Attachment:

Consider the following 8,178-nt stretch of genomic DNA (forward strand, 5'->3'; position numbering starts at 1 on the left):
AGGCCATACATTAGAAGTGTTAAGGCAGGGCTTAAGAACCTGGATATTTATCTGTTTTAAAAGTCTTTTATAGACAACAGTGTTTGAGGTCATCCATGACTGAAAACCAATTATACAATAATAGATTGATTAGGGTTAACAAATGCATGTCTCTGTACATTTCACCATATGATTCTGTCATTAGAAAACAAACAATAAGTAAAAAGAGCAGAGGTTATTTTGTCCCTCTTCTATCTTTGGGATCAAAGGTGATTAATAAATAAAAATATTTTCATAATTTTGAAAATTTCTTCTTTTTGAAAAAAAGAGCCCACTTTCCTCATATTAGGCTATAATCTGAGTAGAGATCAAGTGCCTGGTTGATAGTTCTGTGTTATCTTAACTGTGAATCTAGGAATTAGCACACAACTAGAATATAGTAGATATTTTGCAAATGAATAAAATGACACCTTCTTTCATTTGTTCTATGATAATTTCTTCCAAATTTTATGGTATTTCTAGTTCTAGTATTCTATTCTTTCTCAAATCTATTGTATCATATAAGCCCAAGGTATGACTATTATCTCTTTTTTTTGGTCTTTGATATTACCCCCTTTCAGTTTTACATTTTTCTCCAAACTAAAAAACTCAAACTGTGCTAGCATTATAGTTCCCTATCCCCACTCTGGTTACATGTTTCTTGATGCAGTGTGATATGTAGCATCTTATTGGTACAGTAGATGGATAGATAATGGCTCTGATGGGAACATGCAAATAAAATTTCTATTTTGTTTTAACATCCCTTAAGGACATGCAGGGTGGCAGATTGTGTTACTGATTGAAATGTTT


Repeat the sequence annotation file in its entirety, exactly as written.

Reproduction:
Consider the following 8,178-nt stretch of genomic DNA (forward strand, 5'->3'; position numbering starts at 1 on the left):
AGGCCATACATTAGAAGTGTTAAGGCAGGGCTTAAGAACCTGGATATTTATCTGTTTTAAAAGTCTTTTATAGACAACAGTGTTTGAGGTCATCCATGACTGAAAACCAATTATACAATAATAGATTGATTAGGGTTAACAAATGCATGTCTCTGTACATTTCACCATATGATTCTGTCATTAGAAAACAAACAATAAGTAAAAAGAGCAGAGGTTATTTTGTCCCTCTTCTATCTTTGGGATCAAAGGTGATTAATAAATAAAAATATTTTCATAATTTTGAAAATTTCTTCTTTTTGAAAAAAAGAGCCCACTTTCCTCATATTAGGCTATAATCTGAGTAGAGATCAAGTGCCTGGTTGATAGTTCTGTGTTATCTTAACTGTGAATCTAGGAATTAGCACACAACTAGAATATAGTAGATATTTTGCAAATGAATAAAATGACACCTTCTTTCATTTGTTCTATGATAATTTCTTCCAAATTTTATGGTATTTCTAGTTCTAGTATTCTATTCTTTCTCAAATCTATTGTATCATATAAGCCCAAGGTATGACTATTATCTCTTTTTTTTGGTCTTTGATATTACCCCCTTTCAGTTTTACATTTTTCTCCAAACTAAAAAACTCAAACTGTGCTAGCATTATAGTTCCCTATCCCCACTCTGGTTACATGTTTCTTGATGCAGTGTGATATGTAGCATCTTATTGGTACAGTAGATGGATAGATAATGGCTCTGATGGGAACATGCAAATAAAATTTCTATTTTGTTTTAACATCCCTTAAGGACATGCAGGGTGGCAGATTGTGTTACTGATTGAAATGTTT